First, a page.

22nd Quinquennial World Congress of the IAHR Announced For August 2020

The International Assocation History of Religions has announced its next world conference, to be held August 23-29, 2020 in Dunedin, New Zealand. Presentation proposals should be submitted August 2019 – December that same year. The organization’s site states:

“On behalf of the New Zealand Association for the Study of Religions, it is our great pleasure to invite you to the University of Otago for the 22nd Quinquennial World Congress of the IAHR.

“The theme of the congress is Centres and Peripheries. New Zealand is both central and peripheral to the study of religion: further East than Japan, further south than almost anywhere, New Zealand’s small size and geographical isolation have meant the people of New Zealand have always looked outwards, whether to Hawaiki or to the intellectual centres and tradition of Europe.

“New Zealand is also a Pacific nation, with deep ties to the Pacific societies which have formed the setting for both classic works in the study of religion and for some of the most innovative contemporary studies on religion and society.

“We invite you to join with us and leading scholars of religion from throughout the world to exchange ideas in the wonderful surroundings of New Zealand, to renew old friendships and to forge new connections. The next chapter in the academic study of religion opens in New Zealand in 2020!”

Will Sweetman, Ben Schonthal and John Shaver

Guidelines for proposals state:

“While welcoming contributions on any topic in the academic study of religion, this year’s Congress will have the theme of Centres and Peripheries.

“From its earliest moments, the academic study of religion has consistently placed certain traditions, peoples, geographies, concepts, and institutions at the centre of its analyses, while at the same time relegating others to the periphery. The 2020 Congress invites scholars to reflect on these dynamics, to historicize and critique them, and to reconsider how, why and with what effects scholars of religion have engaged in acts of normalization and marginalization. The setting of New Zealand, distant from the historical centres of religious studies in North America and Europe, provides a fitting location for this examination as well as for considerations of other related dynamics. These include patterns of dominance and subjugation, transformation and repositioning and, especially, migration and indigeneity. While we welcome interdisciplinary, multi-method and comparative research, we ask that scholars submit within one of seven themed areas.

“Locality and movement: Studies that focus on the emplacement and migrations of people, texts and traditions over spaces and times. This includes themes of migration, colonization and diaspora. We especially welcome submissions examining the category of indigeneity and indigenous religions.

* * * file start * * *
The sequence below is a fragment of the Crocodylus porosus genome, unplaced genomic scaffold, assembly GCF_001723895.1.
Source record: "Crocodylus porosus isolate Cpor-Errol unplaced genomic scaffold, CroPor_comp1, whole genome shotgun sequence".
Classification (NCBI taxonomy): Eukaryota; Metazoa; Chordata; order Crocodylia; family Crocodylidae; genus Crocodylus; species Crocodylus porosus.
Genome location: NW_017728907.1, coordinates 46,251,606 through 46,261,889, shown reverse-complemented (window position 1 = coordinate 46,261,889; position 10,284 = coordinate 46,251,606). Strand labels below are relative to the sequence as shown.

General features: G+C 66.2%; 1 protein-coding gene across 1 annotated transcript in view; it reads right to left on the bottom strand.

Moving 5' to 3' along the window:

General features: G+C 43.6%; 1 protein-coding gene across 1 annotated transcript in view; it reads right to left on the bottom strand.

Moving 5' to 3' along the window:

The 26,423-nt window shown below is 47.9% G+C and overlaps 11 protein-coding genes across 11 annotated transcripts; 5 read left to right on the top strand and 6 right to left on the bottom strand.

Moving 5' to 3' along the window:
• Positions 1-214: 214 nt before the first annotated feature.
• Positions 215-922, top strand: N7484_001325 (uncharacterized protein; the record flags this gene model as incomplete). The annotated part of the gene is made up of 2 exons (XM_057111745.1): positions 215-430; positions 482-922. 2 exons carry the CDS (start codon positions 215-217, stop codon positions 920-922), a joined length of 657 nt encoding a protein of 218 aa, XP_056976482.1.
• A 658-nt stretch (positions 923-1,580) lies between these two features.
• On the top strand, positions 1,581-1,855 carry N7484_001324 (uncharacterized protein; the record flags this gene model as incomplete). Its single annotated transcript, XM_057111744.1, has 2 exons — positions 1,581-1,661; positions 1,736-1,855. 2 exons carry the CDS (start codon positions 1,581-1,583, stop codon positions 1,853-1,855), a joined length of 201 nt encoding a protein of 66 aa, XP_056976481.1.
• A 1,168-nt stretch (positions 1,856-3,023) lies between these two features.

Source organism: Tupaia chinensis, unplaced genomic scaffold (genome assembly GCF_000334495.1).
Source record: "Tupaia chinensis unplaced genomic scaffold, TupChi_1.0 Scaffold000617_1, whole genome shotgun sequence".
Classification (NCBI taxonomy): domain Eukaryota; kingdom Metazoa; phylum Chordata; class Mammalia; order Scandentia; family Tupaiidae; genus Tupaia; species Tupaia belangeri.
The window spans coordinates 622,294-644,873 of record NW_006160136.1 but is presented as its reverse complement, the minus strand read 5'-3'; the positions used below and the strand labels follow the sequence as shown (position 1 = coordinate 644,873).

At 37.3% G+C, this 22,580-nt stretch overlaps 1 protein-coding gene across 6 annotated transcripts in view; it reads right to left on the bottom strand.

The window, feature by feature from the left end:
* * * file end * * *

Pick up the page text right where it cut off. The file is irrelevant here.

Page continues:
“Regulating and Debating: Studies that consider religion in the context of debates over the proper ordering of human society and the regulating of human behaviour, especially as it relates to the intersections of religion with legal regimes and/or structures of political power.

“Historicizing and embodying: Studies that focus largely on situating religious communities, persons, practices and/or institutions in their historical and cultural contexts. We especially welcome submissions examining religion in places, times and contexts that have been historically overlooked or marginalized in the study of religion.

“Interpreting and comparing: Studies whose main focus is on interpreting, clarifying, comparing and/or analysing texts, rituals, stories, material culture, art or other elements of religion. This includes studies that examine the place of religion in material and textual artefacts not normally associated with religion.

“Innovating and transforming: Studies that focus on the transformations of religion over time, with particular attention to recent transformations in technology, communication and social organisations. We especially welcome studies that reflect on the influence of new media on religion and religious studies.

“Measuring and Testing: Studies that focus on causal factors that lead to and shape systems of beliefs, behaviours, and institutions found in one or more traditions, regions, and/or across time. This includes studies that reflect on role and importance of scientific and empirical methodologies in the study of religions as well as studies that consider generally the interplay of science and religion (as methods, fields of expert knowledge, and historical constructs).

“Reflecting and Critiquing: Studies that critically consider the field of religious studies, its methodologies, theories, patterns of production, historical development, scholarly composition, institutional embedding, and future possibilities. We especially welcome submissions that examine the dynamics of centring and marginalising, foregrounding and ignoring, authenticating and debunking, in the study of religions.”

For more information on attending or submitting proposals visit: https://www.iahr2020.kiwi/?fbclid=IwAR2A5JAhZVLUC70f5RZT55Uht1s2aGqJlDjB_v9VG0KVmqs5Nuje2D26190


Frater Lux Ad Mundi

One Comment

  1. History of religion? Allow me to go on a rant here:

    Daily reminder that the Abrahamic religions: Christianity, Islam, and Judaism, have done more to destroy history than any other faiths.

    Whether it was the destruction of indigenous European societies, the abolition of Iranian Zoroastrianism, or any of the locales that Moses put “under the ban” or wipes out totally, these three religions have caused more destruction than even Gengis Khan Mongol empire.

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